My Print Public project will bring to the public the voices and stories of historical and contemporary women from the San Pablo Avenue corridor who are in control of their own destiny. My project will identify and celebrate women from the surrounding neighborhood who have chosen to live their lives their way; in defiance of the voices telling them there are only a few options appropriate to their sex, these women have possessed the courage and ambition to make their own opportunities. My project aims to bring these private stories of trailblazing, independent women to the public; I would love to see their faces and stories on bus kiosks and billboards. In addition to providing inspirational examples, I also aim to prompt a consideration of the benefits and challenges faced by those in positions not traditionally designated for women, and to explore whether popular attitudes toward these women have shifted with time.

Marksearch and Anisha Gade- Commons Archive
Commons Archive is a memory bank housed at the Golden Gate Library that illustrates the lived experience of this North Oakland community. Initiated by cultural researcher Sue Mark (marksearch) and urbanist Anisha Gade, it is a tangible and organic way to share and collect a neighborhood’s history. During regular sessions at the library in Spring, 2017, Sue and Anisha will collect neighbors’ photos, ephemera and memories. This material, along with archival material from the Oakland History Room, The African American Library, and The Emeryville Historical Society forms the ongoing, participatory archive. In collaboration with community members, Sue and Anisha will also organize public programs and installations at the library to showcase the archive’s materials. This project builds on Communities’ Crossing, a two-year interdisciplinary research project about this neighborhood.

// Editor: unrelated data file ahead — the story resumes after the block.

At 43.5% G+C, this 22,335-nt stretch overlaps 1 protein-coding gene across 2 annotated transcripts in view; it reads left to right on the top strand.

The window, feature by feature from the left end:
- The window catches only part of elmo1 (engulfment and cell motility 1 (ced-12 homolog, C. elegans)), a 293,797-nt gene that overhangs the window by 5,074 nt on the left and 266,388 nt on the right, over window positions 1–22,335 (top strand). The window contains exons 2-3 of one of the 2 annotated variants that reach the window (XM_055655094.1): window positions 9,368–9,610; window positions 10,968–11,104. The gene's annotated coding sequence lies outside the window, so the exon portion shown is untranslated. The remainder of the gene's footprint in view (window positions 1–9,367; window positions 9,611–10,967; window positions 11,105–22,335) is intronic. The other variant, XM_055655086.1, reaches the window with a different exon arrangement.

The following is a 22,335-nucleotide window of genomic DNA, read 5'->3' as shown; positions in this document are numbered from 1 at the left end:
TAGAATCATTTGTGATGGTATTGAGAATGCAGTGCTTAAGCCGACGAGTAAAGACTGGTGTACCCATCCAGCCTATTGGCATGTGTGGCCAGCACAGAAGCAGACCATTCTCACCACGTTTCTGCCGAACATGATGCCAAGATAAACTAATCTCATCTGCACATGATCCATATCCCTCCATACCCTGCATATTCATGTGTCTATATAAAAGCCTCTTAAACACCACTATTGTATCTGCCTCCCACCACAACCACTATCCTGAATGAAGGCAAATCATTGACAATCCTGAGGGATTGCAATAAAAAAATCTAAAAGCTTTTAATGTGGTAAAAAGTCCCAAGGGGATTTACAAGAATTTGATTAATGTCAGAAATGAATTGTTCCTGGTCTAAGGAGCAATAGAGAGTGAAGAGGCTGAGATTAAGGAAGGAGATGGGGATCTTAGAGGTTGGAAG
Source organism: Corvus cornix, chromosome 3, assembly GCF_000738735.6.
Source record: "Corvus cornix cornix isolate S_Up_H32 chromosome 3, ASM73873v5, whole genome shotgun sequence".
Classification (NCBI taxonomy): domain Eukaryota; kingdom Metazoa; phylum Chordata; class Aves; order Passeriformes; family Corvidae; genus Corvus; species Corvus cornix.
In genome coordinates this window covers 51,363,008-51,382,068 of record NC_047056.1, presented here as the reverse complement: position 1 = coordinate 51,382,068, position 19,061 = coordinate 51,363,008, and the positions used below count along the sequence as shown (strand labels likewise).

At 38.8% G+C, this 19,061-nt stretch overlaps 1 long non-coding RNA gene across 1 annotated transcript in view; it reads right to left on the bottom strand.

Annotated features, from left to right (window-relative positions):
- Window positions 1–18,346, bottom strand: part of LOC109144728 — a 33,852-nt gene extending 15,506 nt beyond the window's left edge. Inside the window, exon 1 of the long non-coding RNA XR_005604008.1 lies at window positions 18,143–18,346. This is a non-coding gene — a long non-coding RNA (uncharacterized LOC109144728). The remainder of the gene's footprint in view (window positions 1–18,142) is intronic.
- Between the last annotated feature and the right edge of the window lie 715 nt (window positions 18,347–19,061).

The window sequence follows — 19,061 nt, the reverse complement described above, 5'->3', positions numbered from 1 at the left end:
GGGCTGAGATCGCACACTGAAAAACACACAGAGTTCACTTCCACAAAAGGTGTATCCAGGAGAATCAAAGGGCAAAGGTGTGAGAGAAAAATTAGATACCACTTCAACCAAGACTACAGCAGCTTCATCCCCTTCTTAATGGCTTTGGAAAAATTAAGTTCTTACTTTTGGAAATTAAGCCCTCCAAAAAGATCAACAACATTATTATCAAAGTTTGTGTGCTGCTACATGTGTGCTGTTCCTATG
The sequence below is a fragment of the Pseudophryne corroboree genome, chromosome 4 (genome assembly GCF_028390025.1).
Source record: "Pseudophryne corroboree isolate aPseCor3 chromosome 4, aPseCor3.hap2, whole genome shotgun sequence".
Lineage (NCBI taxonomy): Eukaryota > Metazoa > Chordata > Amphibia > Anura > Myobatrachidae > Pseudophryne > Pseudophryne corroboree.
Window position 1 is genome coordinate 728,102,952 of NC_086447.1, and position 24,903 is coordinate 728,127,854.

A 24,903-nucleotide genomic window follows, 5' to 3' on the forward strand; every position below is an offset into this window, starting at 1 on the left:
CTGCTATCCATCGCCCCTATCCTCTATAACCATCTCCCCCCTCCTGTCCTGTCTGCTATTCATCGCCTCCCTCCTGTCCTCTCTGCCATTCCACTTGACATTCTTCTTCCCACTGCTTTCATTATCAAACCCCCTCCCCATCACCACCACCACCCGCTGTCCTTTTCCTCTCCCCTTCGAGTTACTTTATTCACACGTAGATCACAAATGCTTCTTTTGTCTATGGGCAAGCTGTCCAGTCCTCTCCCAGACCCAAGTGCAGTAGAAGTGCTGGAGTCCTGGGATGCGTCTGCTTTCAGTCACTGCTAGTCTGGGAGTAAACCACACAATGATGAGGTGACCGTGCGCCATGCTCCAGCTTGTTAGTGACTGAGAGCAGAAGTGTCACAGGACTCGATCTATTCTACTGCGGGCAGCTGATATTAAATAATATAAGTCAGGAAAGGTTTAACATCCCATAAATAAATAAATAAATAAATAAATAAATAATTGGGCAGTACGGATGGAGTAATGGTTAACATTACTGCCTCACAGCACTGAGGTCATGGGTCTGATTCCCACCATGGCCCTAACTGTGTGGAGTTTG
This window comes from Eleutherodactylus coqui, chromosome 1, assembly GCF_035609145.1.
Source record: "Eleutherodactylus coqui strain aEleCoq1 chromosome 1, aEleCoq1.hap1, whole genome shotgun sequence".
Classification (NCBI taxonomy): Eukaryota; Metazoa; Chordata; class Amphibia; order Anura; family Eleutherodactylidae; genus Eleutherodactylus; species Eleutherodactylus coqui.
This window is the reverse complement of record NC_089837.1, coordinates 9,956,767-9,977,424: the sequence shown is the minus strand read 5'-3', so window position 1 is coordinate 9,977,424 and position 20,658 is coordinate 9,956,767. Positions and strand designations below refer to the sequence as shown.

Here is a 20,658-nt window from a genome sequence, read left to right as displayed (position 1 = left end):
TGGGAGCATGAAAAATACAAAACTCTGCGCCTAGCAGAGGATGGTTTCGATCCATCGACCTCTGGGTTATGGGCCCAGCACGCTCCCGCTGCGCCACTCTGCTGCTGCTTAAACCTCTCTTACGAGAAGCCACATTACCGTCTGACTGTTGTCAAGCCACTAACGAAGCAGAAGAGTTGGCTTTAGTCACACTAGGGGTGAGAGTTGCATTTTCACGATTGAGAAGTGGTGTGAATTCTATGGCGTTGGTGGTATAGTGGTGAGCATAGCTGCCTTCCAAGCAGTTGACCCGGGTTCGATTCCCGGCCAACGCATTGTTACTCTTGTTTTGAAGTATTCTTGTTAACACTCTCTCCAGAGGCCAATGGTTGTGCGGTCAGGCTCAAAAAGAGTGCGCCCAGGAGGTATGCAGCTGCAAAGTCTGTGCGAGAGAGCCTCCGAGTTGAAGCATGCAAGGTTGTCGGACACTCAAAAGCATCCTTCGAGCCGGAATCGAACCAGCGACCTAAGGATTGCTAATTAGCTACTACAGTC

Kelly Ording and Jet Martinez– Ms. Tica
Ms. Tica is a multi-disciplinary project created by North Oakland artists Kelly Ording and Jet Martinez that combines printmaking, muralism and installation. Ms.Tica is a persona created by the artists; an anonymous fortune teller who answers the questions posed by those in the community. For this project they partnered with local San Pablo Avenue business, Rock the Bike to create a fictional storefront. The cards will be answered by Ms. Tica and displayed at a later date.

Jenifer K Wofford – TBA
I’m interested in the power of clear illustration, and how personal histories intersect with broader political and historical narratives. Time and subjectivity do funny things to the facts, but these does not diminish the truth of a felt memory. I hope to engage and activate public space through more private conversations with local residents and workers by collecting stories/memories from longtime Kala neighborhood locals and then illustrating a series of compelling images for these tales. Focusing on a small group of 3-4 people to create both focus and diversity, I’d like to make something akin to simple comic-book/leaflets with locals’ stories, as well as make larger works on the sides of neighborhood buildings. I hope to work with youth interns as well. This is an image-driven project with simple concise text captions, as well as a small web project.